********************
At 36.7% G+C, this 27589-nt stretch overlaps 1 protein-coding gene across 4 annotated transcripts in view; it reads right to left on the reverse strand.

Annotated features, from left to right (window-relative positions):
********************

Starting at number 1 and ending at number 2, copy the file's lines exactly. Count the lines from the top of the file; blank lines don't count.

At 36.7% G+C, this 27589-nt stretch overlaps 1 protein-coding gene across 4 annotated transcripts in view; it reads right to left on the reverse strand.

Annotated features, from left to right (window-relative positions):